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is from 16 to 20ths, Girth behind the shoulders 18 inches. Head to the occiput 5; inches. Tail only 4 inches. Tail and hollow quills, 5}. Ear to the fore base 13, to crown, 1. Elbow to wrist 3:. Palma and mails 23. True knee to os calcis 3}. Planta and nails 3}. The structure is typical, or precisely similar in all its details to that of Leucurus, which species however is much larger, being 28 to 30 inches” long from snout to vent and 20 to 22 inches in girth behind the shoulder, and weighing 30ths and upwards. The long bluff nose, small pig eyes, andromorphous ears, short purely plantigrade limbs, (furnished with 4 toes and a rudiment anteally, and 5 perfect toes posteally) and thick heavy body, give to the crestless porcupine all the ungainliness of aspect proper to his congeners, while the absence of the fine sweeping crest with which they are adorned, adds to the uncomely physiognomy another peculiar feature of dulness in this species. The head, neck, fore half of the body, and entire belly and limbs, are covered with spinous bristles which have a pretty uniform length of from 2 to 3 inches, but are shortest and feeblest on the head and limbs. The hinder part of the body, or croup and tail, only, are armed with true quills of which the longest thick ones are about 7 inches, and the longest thin ones, about 12 inches. The tail is comico-depressed, thick and but one-sixth of the animal's length. Its longest thick quills are 3 to 4 inches; and its longest thin ones, 5 to 6 inches. The rattle at the end of the tail consists of 35 to 40 hollow cylinders of about an inch in length, some of which are closed and some open at the distant end. The skin of the body is pure white. The iris brown. The nudish lips and nude soles of feet, fleshy brown. The spinous bristles black, save on the head, where they are less deep-hued, passing to brown. The white collar is very narrow and vague. The quills white with but one subcentral black ring; those of the inferior surface (only) of the tail, being all white, and the like marginally round the anal and genital organs: the mails brown horn. Every part of the body is covered with the appropriate vestment save the mere anal and genital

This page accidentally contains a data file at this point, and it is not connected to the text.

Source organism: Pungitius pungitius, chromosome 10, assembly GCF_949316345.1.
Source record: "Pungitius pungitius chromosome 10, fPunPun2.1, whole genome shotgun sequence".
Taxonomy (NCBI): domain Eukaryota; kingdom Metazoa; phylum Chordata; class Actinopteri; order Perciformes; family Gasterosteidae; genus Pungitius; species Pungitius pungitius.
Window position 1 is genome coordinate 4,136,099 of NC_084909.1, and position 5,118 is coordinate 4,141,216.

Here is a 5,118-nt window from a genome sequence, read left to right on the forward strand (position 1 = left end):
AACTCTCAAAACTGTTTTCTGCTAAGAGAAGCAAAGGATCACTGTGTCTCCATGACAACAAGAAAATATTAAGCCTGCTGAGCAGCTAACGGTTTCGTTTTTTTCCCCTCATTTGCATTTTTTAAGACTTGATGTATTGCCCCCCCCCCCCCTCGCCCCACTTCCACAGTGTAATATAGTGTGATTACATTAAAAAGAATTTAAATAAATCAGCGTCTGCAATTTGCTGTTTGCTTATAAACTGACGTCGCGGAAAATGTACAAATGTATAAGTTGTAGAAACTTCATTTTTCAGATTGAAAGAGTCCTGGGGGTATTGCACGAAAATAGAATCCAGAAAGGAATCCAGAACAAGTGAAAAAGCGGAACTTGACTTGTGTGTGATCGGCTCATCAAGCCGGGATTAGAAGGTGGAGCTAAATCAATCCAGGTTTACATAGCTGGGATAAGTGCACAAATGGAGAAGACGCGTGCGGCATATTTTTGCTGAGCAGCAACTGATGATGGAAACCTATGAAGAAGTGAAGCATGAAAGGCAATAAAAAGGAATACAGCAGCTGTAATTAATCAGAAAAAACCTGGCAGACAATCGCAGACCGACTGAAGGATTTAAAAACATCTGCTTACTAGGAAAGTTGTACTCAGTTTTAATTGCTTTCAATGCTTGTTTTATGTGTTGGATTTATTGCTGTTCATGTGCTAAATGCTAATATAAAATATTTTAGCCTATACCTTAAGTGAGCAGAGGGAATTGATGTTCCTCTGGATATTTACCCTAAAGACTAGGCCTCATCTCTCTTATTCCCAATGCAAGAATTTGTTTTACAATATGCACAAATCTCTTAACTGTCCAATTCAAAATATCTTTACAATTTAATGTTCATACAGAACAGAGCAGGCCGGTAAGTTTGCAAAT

* “If Col. Sykes be right as to the size of Leucurus, the common sub-Himalayan species, called nepalensis by me is certainly distinct and nearer to cristatus. It has the upper surface of the tail black laterally, and white centrally, forming three conspicuous lines of colour on the upper surface. The tubes are all white and so is all the under surface.”